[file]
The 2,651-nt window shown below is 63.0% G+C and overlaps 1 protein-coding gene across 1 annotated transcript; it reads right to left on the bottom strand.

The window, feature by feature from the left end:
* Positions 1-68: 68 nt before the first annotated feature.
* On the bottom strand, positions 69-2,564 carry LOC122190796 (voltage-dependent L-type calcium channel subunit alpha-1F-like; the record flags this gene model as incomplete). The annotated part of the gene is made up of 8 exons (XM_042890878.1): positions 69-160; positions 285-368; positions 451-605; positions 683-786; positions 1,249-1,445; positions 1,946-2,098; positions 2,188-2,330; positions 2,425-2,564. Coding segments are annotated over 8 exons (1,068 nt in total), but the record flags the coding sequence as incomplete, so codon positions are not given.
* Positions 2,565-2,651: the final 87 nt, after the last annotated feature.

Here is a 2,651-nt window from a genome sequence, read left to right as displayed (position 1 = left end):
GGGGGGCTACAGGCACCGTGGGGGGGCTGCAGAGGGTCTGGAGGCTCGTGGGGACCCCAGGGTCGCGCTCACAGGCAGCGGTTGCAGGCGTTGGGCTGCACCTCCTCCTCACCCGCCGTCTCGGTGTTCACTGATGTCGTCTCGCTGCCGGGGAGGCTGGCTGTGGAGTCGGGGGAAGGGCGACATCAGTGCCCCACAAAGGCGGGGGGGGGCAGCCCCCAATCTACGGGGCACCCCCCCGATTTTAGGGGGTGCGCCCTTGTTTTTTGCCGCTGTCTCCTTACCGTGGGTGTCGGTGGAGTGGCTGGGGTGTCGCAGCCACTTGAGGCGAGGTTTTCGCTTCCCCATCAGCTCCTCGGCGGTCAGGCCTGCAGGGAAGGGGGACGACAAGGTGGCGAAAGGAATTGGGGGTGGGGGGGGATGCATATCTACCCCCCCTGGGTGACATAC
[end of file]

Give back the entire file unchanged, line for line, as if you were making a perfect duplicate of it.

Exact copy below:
The 2,651-nt window shown below is 63.0% G+C and overlaps 1 protein-coding gene across 1 annotated transcript; it reads right to left on the bottom strand.

The window, feature by feature from the left end:
* Positions 1-68: 68 nt before the first annotated feature.
* On the bottom strand, positions 69-2,564 carry LOC122190796 (voltage-dependent L-type calcium channel subunit alpha-1F-like; the record flags this gene model as incomplete). The annotated part of the gene is made up of 8 exons (XM_042890878.1): positions 69-160; positions 285-368; positions 451-605; positions 683-786; positions 1,249-1,445; positions 1,946-2,098; positions 2,188-2,330; positions 2,425-2,564. Coding segments are annotated over 8 exons (1,068 nt in total), but the record flags the coding sequence as incomplete, so codon positions are not given.
* Positions 2,565-2,651: the final 87 nt, after the last annotated feature.

Here is a 2,651-nt window from a genome sequence, read left to right as displayed (position 1 = left end):
GGGGGGCTACAGGCACCGTGGGGGGGCTGCAGAGGGTCTGGAGGCTCGTGGGGACCCCAGGGTCGCGCTCACAGGCAGCGGTTGCAGGCGTTGGGCTGCACCTCCTCCTCACCCGCCGTCTCGGTGTTCACTGATGTCGTCTCGCTGCCGGGGAGGCTGGCTGTGGAGTCGGGGGAAGGGCGACATCAGTGCCCCACAAAGGCGGGGGGGGGCAGCCCCCAATCTACGGGGCACCCCCCCGATTTTAGGGGGTGCGCCCTTGTTTTTTGCCGCTGTCTCCTTACCGTGGGTGTCGGTGGAGTGGCTGGGGTGTCGCAGCCACTTGAGGCGAGGTTTTCGCTTCCCCATCAGCTCCTCGGCGGTCAGGCCTGCAGGGAAGGGGGACGACAAGGTGGCGAAAGGAATTGGGGGTGGGGGGGGATGCATATCTACCCCCCCTGGGTGACATAC